An appeals court in Texas upheld the murder conviction of former Dallas police officer Amber Geiger, who was sentenced to prison for shooting her neighbor Botham Jean at home.
A panel of three state judges ruled that the Dallas County jury had sufficient evidence to convict Amber Geiger in the 2018 shooting. CBS News Report.
This means that Geiger, who will turn 33 on Monday, will continue to serve 10 years in prison. According to the current judgment, Geiger will be eligible for parole in 2024.
Geiger’s appeal It was based on the claim that it was reasonable for her to mistake the apartment she let for her own apartment, and so was the shooting.
Her lawyer asked the Court of Appeal to acquit her or change her conviction to a lesser criminal negligence homicide.
Geiger said that after returning home from long shifts, she mistakenly thought that Jean’s apartment was her own, which was on the floor directly below him. Seeing that the door was ajar, she went in and shot him, claiming that she thought he was a thief.
Jean, a 26-year-old accountant, was eating a bowl of ice cream before Guyger broke in and shot him. She was later fired by the Dallas Police Department.
The Dallas County Attorney argued that the error was unreasonable, and Geiger admitted that he intended to kill Jean, “murder is a result-oriented crime.”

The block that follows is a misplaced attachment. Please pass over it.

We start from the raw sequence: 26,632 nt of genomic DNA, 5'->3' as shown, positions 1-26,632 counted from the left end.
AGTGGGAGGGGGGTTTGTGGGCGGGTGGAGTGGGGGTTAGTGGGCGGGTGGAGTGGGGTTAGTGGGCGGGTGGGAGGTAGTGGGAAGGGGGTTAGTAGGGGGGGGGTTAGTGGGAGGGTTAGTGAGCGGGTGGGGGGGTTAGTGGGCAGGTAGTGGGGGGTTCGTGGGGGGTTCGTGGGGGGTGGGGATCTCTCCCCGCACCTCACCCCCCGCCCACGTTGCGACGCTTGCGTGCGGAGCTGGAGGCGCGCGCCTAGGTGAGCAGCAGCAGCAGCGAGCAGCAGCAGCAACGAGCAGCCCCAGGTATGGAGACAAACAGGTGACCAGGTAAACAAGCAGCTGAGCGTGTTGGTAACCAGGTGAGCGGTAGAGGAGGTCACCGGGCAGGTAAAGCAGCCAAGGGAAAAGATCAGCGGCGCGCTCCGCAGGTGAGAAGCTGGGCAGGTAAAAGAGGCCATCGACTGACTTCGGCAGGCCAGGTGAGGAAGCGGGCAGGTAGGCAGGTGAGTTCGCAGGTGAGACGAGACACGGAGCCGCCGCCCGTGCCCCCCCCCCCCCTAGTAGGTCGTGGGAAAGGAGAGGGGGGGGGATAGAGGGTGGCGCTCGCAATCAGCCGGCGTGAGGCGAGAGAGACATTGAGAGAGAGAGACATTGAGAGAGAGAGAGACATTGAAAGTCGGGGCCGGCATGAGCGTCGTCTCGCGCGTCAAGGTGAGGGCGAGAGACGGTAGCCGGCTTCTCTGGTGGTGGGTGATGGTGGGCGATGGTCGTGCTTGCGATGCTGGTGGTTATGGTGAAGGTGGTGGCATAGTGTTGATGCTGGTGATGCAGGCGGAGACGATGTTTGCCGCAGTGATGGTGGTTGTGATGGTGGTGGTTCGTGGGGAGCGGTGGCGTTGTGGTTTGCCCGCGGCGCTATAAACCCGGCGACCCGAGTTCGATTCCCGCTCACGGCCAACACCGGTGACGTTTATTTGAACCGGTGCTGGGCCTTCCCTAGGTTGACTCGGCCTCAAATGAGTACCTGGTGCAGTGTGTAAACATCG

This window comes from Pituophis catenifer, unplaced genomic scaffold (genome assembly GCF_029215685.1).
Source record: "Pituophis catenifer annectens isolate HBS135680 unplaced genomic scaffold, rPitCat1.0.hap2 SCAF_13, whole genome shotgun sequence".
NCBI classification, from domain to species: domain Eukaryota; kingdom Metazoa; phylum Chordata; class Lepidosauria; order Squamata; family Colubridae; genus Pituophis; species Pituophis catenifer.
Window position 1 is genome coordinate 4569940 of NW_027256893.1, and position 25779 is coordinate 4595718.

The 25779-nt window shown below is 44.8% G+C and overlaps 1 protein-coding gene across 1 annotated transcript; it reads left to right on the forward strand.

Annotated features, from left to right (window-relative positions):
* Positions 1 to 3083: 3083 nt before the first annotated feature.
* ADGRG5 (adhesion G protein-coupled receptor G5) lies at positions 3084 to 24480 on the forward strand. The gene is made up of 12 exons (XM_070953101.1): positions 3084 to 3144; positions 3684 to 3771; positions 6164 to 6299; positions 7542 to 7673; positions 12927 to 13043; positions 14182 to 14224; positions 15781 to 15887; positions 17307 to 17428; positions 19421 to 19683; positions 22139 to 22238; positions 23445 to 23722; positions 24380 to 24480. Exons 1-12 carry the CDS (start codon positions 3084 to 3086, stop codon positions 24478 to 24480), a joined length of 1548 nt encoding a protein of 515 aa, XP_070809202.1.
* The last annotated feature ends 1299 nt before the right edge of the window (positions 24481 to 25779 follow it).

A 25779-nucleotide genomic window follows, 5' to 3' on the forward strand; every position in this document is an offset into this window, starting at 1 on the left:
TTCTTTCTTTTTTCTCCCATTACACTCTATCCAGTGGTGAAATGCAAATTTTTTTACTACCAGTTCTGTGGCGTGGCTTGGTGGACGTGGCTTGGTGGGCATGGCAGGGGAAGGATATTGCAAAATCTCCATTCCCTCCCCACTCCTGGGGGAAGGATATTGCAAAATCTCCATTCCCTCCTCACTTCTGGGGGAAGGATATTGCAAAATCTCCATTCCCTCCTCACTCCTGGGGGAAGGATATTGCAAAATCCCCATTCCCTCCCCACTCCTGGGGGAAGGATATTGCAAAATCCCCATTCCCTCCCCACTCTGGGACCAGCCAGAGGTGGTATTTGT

The Chief Justice of the Court Robert D. Burns III, Justices Lana Miles and Robbie Patida-Kipnis agreed with the prosecutor’s view that Geiger’s view of the need for lethal force is indeed not Reasonable.
In a 23-page opinion, the judge disagreed that Geiger’s team’s evidence supported the conviction of criminal negligent murder rather than murder, and they used Geiger’s own testimony to show that she intended to kill.
The judges wrote: “She mistakenly believed that Jean was a resident of her apartment or a thief in her apartment. This did not change her mental state, from deliberate or knowing to criminal negligence.” “We refuse to rely on Geiger’s false beliefs that led to her. The misunderstanding of her situation serves as the basis for reforming the jury’s verdict based on the direct evidence of her intention to kill.”
Defense lawyers can still ask the Texas Court of Criminal Appeals-the state’s highest forum for criminal cases-to review the new ruling.